House prices are officially STILL rising (but only just): ONS reports annual growth of 0.2%
- ONS says average selling prices rose 0.2% in the 12 months to August
- This is in contrast to July last year, when annual prices rose 13.8%.
- All leading indicators suggest that prices will decline from here
House prices are officially still rising, with the ONS revealing that average sales prices rose by 0.2 per cent in the 12 months to August.
The average house price was £291,000 in August 2023, little change from 12 months ago but £9,000 above the recent low point in March 2023.
While sales prices remain in positive territory, property price growth has slowed since July last year, when prices rose a massive 13.8 percent.
And rising: The average house price was £291,000 in August 2023, little changed compared to 12 months ago, according to ONS data
There are also slight differences depending on where people live in the UK.
House prices in England remained unchanged at £310,000 in the 12 months to August. Meanwhile, typical prices in Wales fell 0.1 per cent to £217,000 and rose 1.1 per cent to £194,000 in Scotland.
The North East recorded the highest annual percentage change of any English region in the 12 months to August 2023, rising 3.6 per cent, while the East of England fell 1.6 per cent.
Will property prices start to fall?
All leading indicators point to property prices falling.
Separate house price indices from Nationwide and Halifax report that house prices have already started to fall.
These relate to their own approved mortgage applications and are therefore slightly higher than the ONS sales figures. However, they do not include cash buyers or mortgage details from other lenders.
National data shows house prices fell 5.3 per cent in the 12 months to September, while Halifax says prices fell 4.7 per cent in the period.
The latest survey from the Royal Institution of Chartered Surveyors (Rics), which conducts a monthly survey of Rics estate agents, provides an overview of what is currently happening locally in the property market.
House price rise: ONS data shows prices are officially still rising, rising by an average of 0.2% in the 12 months to August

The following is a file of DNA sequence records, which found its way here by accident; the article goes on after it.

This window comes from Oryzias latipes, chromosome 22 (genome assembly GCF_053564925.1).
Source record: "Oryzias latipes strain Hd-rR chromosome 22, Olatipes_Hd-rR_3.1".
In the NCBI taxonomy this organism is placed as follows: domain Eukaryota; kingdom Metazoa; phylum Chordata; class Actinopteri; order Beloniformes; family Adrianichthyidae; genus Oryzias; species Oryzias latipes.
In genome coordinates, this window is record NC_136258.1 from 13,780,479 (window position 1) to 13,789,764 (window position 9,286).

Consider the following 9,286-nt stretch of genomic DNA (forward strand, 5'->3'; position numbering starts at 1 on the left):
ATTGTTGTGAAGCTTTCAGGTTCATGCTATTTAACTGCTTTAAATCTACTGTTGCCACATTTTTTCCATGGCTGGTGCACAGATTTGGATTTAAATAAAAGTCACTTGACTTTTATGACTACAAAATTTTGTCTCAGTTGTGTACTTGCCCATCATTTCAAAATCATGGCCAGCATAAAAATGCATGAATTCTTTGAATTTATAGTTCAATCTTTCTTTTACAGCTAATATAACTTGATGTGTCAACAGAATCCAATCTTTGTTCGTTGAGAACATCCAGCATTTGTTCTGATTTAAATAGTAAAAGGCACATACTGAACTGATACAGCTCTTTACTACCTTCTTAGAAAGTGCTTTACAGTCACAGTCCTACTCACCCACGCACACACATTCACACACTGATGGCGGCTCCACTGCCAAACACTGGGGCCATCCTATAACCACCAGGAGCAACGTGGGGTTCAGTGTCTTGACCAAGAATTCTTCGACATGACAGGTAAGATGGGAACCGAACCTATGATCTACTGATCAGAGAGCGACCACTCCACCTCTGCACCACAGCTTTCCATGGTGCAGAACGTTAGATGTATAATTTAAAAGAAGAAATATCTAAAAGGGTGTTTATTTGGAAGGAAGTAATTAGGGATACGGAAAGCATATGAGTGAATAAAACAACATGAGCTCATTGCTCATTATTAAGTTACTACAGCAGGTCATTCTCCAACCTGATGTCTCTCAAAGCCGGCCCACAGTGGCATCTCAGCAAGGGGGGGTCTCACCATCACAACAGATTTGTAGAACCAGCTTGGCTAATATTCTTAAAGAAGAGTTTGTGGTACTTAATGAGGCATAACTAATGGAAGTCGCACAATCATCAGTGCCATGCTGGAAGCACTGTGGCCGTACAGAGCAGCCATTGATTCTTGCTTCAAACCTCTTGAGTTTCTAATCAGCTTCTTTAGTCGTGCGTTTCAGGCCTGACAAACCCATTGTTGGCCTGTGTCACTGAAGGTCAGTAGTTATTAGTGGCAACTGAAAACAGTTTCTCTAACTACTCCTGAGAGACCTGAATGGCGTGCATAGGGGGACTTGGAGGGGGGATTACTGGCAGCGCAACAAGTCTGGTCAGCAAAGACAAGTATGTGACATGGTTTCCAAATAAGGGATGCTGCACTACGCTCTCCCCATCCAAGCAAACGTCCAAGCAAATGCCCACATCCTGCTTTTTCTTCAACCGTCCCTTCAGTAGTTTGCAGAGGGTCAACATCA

The vast majority of respondents in recent months said property prices were falling.
And earlier this week Rightmove reported that newly listed asking prices rose 0.5 per cent in October compared to the previous month. That sounds positive until you consider that it was the smallest October increase since 2008.
Based on the last 20 years, the average asking price increase in October is 1.4 percent, according to Rightmove.
Richard Harrison, head of mortgages at Atom Bank, expects house prices to fall further due to higher mortgage rates.
He said: “Prices continue to rise at a slower pace, with today’s data reflecting the difficult period the property market has experienced so far in 2023, as rising interest rates have a negative impact on buyers’ borrowing abilities and customer confidence.”
Average house price: While sales prices remain in positive territory, house price growth has been slowing since July last year, when annual prices rose 13.8%.
“However, there is reason for cautious optimism.” Falling prices represent an opportunity for first-time buyers and many experts now believe the base rate has peaked as overall mortgage prices have fallen over the last 12 weeks.
“This is unlikely to trigger an immediate dramatic increase in activity and prices, but it does reduce the potential for a larger price decline, as previously speculated by some commentators.”
Jeremy Leaf, north London estate agent and former chief executive of Rics Residential, added: “These slightly historical figures are more comprehensive than other surveys as they are based on completions rather than offers and include all sales including cash and mortgages.”
“They demonstrate resilience at a time of great market turmoil due to rising mortgage rates.
“The market remains price sensitive, although stabilization in inflation and mortgage rates as well as increases in real wages have improved affordability and led to more viewings and offers, particularly for small single-family homes.”
“Very few forced sales and low inventory levels mean prices are more likely to fall further rather than undergo a significant correction.”